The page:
The difficulty of the operation to be performed increases as recurrent inflammation attacks are experienced in patients who postpone the operation even though it is necessary.

Before gallbladder stone surgery, various tests are performed, taking into account the age range of the patients. In addition to blood and urine tests, chest and heart radiography, different tests are also required for patients suffering from various chronic diseases. In particular, asthma, diabetes and blood pressure patients are directed to the relevant departments about whether they can have surgery or not. Control by anesthesiologists is also of great importance. Blood thinners should be discontinued at least 7 days in advance and patients should not consume food or water after midnight before the surgery.


Today, laparoscopic cholecystectomy operations take a very short time. The operations, which take an average of 45 minutes, may take longer depending on the age and weight of the patients. However, this time may be more than 1 hour in traditional open surgeries or very delayed operations.

After laparoscopic cholecystectomy operations, patients are completely out of the effect of anesthesia within 5-6 hours and can return to their daily life after 1 day of rest. It is normal to experience pain in the first few days after closed surgeries with a very short recovery time. Pain under the right rib is one of the most common symptoms after gallbladder surgery. However, closed surgeries, which make up approximately 95% of gallbladder surgeries, are much less painful than open surgeries in which large incisions are made. Painkillers recommended by the doctor can be used for pain after gallbladder surgery.


One of the advantages of the laparoscopic cholecystectomy method is that there are either indistinct or completely hidden scars in the abdominal region after the operation. While small incision scars may remain in operations involving four holes and navel, scars are not left in operations performed only from the navel.


Nutrition after gallbladder surgery is also one of the points that patients should pay attention to. Patients who can be fed with liquid foods a few hours after the surgery and solid foods the next day should follow a diet for at least 1 month to avoid problems such as indigestion. During this period, it is important not to consume excessively fatty or gas-forming foods, to give priority to fibrous foods that facilitate digestion, to consume at least 2 liters of water a day, to stay away from chocolate, eggs and acidic beverages.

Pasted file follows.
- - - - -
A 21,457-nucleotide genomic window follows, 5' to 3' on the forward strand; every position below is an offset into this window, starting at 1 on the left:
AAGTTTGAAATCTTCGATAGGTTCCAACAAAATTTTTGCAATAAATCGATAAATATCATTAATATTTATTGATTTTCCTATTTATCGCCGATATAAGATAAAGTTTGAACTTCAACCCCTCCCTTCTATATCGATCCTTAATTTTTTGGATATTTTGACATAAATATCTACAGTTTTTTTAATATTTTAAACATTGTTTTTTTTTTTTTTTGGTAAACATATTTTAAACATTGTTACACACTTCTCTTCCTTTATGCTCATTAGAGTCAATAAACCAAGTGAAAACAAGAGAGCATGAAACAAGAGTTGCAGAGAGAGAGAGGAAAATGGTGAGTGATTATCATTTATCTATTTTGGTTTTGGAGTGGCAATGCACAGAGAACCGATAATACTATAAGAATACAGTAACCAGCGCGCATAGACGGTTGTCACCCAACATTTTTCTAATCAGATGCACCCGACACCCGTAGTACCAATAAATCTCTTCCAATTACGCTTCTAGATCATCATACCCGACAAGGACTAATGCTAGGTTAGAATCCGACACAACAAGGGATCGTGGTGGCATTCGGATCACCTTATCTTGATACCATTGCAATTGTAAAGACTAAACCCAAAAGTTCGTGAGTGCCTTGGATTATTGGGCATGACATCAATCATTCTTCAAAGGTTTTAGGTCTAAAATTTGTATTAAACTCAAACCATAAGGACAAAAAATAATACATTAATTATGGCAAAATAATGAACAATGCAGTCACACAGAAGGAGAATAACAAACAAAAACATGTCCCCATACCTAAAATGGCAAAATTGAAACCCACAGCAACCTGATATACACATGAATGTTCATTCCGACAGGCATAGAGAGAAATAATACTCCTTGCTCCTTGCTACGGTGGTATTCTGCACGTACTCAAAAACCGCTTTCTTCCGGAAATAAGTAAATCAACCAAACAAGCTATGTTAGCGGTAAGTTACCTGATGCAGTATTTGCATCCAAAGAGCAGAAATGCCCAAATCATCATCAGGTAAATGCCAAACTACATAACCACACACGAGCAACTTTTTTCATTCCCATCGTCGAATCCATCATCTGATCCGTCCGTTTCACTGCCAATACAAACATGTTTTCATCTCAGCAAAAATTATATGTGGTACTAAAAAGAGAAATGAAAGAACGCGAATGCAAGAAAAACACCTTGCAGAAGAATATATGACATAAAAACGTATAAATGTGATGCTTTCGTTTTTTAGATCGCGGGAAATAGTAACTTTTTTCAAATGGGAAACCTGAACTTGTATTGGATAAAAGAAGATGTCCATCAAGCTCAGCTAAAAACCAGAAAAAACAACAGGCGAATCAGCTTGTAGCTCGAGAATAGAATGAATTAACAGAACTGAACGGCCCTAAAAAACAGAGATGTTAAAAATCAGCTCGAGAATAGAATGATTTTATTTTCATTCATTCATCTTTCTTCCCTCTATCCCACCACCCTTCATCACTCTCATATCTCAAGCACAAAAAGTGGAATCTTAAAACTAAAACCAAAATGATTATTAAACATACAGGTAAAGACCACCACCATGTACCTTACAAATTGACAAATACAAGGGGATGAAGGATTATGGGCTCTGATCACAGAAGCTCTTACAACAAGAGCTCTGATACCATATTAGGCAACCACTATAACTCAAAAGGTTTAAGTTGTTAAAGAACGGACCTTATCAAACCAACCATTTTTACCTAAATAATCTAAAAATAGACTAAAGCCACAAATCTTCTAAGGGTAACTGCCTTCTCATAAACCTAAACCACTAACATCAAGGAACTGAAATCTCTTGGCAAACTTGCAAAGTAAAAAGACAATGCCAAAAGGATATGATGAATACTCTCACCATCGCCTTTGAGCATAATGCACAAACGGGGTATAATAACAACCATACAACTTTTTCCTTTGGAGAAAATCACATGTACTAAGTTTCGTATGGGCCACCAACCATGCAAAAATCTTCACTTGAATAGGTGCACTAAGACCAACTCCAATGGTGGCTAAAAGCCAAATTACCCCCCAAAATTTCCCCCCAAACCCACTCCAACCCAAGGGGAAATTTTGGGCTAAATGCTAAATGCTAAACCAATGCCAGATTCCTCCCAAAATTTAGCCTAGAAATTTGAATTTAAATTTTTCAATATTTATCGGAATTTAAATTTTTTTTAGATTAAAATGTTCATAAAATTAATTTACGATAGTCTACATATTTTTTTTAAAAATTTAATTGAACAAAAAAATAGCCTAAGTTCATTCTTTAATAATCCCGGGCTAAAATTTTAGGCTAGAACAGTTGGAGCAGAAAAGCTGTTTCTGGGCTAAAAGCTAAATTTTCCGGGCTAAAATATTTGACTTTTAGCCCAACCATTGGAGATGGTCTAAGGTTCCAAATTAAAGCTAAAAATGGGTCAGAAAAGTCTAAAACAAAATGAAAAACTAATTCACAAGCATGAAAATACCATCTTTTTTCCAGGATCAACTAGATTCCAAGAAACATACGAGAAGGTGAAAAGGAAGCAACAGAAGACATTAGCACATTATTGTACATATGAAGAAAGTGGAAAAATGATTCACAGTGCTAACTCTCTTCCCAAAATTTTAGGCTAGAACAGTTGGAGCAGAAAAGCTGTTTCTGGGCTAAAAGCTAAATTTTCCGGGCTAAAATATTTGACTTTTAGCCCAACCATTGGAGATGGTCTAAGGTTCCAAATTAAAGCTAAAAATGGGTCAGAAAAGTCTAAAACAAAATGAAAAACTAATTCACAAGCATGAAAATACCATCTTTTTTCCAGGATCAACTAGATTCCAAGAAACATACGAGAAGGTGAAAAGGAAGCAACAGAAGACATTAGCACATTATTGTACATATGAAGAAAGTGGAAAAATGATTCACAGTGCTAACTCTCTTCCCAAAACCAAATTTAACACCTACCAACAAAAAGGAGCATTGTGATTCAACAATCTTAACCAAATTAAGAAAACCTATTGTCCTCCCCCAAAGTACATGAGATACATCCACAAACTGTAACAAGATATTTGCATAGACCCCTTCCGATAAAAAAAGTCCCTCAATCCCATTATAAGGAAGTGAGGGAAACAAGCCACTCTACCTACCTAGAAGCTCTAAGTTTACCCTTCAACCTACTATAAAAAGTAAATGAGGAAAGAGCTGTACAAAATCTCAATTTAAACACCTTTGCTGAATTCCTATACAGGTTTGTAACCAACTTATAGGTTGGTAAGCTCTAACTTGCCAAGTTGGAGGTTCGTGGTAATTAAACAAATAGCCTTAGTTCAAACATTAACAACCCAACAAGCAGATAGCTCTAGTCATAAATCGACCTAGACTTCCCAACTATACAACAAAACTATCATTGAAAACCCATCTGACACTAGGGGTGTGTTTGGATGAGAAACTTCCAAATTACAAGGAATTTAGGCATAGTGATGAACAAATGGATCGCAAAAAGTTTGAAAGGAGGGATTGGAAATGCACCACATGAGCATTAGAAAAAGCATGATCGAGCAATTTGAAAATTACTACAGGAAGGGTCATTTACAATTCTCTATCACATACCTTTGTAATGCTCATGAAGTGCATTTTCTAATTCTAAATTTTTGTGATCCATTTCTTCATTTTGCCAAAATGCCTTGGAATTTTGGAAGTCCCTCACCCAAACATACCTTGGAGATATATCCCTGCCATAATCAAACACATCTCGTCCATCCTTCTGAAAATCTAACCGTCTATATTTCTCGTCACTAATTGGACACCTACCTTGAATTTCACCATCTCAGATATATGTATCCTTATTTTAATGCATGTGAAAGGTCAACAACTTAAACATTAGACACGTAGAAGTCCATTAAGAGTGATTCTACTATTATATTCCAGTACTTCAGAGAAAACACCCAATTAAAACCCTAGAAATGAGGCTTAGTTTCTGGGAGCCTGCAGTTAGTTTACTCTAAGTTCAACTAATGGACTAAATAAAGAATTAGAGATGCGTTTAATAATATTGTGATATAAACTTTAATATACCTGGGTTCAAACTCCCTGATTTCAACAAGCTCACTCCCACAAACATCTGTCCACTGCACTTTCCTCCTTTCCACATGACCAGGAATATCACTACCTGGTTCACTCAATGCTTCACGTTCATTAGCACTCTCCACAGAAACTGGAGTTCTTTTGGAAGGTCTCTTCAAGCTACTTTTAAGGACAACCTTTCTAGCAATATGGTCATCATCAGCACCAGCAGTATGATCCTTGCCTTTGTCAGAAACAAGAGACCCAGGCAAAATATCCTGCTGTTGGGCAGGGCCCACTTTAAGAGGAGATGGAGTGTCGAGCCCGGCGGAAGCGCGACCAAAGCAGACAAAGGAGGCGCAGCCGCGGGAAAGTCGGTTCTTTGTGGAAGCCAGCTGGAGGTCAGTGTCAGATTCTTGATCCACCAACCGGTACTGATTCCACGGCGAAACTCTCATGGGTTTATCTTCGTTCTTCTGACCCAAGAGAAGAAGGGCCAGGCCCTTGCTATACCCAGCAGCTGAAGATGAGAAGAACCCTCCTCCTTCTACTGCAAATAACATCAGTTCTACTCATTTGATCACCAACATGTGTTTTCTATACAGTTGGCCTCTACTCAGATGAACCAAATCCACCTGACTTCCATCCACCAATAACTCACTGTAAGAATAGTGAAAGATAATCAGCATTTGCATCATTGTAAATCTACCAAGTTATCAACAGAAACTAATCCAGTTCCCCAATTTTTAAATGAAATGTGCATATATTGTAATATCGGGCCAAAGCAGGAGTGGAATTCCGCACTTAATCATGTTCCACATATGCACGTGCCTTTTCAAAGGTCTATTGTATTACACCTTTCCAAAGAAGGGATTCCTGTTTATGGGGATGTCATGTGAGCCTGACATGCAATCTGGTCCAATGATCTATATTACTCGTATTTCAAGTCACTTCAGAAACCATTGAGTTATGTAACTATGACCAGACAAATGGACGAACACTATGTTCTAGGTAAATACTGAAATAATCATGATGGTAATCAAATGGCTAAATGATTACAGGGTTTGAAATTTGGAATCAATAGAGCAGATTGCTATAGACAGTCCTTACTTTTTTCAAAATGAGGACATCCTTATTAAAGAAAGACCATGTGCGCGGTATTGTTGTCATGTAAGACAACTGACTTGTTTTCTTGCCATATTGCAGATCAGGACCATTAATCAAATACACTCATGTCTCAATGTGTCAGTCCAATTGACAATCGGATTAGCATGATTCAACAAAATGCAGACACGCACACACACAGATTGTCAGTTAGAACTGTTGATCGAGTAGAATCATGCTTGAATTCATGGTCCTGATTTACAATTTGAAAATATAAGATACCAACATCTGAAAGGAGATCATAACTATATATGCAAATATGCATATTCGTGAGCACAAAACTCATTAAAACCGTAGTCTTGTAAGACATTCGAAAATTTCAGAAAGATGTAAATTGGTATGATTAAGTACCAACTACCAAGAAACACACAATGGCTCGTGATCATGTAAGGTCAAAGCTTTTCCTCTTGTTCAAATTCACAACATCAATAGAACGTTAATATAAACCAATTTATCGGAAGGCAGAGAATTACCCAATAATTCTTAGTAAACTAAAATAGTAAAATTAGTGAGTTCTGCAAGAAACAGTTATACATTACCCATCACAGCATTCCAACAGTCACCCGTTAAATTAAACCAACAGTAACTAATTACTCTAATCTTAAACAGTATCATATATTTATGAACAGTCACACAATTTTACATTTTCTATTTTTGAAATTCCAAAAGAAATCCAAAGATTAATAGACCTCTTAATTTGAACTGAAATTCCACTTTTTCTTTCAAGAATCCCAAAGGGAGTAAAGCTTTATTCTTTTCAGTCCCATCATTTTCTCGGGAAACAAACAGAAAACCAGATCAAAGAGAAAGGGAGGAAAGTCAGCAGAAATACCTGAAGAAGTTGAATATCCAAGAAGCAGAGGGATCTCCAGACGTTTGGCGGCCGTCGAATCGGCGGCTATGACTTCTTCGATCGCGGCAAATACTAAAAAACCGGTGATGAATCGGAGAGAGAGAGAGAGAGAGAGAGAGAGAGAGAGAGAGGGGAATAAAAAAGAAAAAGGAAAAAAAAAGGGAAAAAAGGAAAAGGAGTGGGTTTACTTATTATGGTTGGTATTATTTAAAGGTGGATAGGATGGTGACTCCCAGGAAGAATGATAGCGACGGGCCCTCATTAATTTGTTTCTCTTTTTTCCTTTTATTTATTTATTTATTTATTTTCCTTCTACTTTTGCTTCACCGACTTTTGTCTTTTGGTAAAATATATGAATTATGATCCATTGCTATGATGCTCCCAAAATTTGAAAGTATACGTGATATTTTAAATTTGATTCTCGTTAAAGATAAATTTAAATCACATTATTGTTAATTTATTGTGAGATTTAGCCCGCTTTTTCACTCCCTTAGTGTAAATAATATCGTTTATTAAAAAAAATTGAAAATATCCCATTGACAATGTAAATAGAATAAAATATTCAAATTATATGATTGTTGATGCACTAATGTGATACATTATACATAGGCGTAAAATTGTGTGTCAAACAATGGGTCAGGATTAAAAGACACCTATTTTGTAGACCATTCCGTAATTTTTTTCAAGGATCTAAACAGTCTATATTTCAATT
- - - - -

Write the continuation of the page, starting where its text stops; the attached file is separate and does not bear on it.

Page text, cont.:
After gallbladder surgery, there is no change in the daily life of the patients. The gallbladder is not needed for the movement of bile between the liver and the intestines. In this sense, patients can continue their lives without any nutritional restriction or diet after their gallbladder is removed.



What are the Risks of Cholecystectomy ?

As with any surgery, there are some risks in gallbladder surgeries. However, if the gallbladder is not treated, it can cause much more serious complications. In this sense, the risks of gallbladder surgery are much less than diseases such as infections and cancer that can be caused by diseases. Although rarely, infections in the wound areas and lungs, vascular deformations and clots in the biliary tract and liver can be seen in the surgeries. The risk of death from gallbladder surgery is also very low with cholecystectomy methods performed with modern techniques today. The risk of death is greater with diseases caused by stones.

How are the Results of Surgery ?

In patients with gallbladder removal, the problems that develop due to gallstones and inflammation are completely resolved. Since the pouch is completely removed, there is no stone and mud formation again.

The gallbladder is not an indispensable vital organ for bodily functions. It can be sacrificed when the risks it creates increase. The absence of the gallbladder is easily tolerated by other organs and systems. No significant change in general health conditions is expected.

How will I Feel After Surgery ?

Patients with closed gallbladder surgery can fully recover and walk a few hours after the surgery. After three to four hours, they can start taking food by mouth and they do not need to take serum.

It is sufficient to give painkillers a few times to prevent complaints such as mild abdominal pain and back pain that may occur on the night of the surgery.

Wound sites are 3-4 one-cm incisions. No significant problems are expected in terms of wound pain or wound healing.

How to Feed After Gallbladder Surgery?

Patients should avoid fatty foods for six weeks after surgery. It is also recommended not to consume foods such as chocolate and eggs. Nutrition and diet experts also offer suggestions on this subject.

Can Pregnant Women Have Gallbladder Surgery?

Pregnancy has an aggravating effect on gallstones, if it goes into the bile duct, the risks are high.

Therefore, laparoscopic surgery is recommended for gallbladder stones if the person with gallbladder stones is not pregnant and a baby is planned.

Surgery should be performed in mandatory cases, but the risk of the first 3 months and the last 3 months is higher; The safest period is between 3-6 months.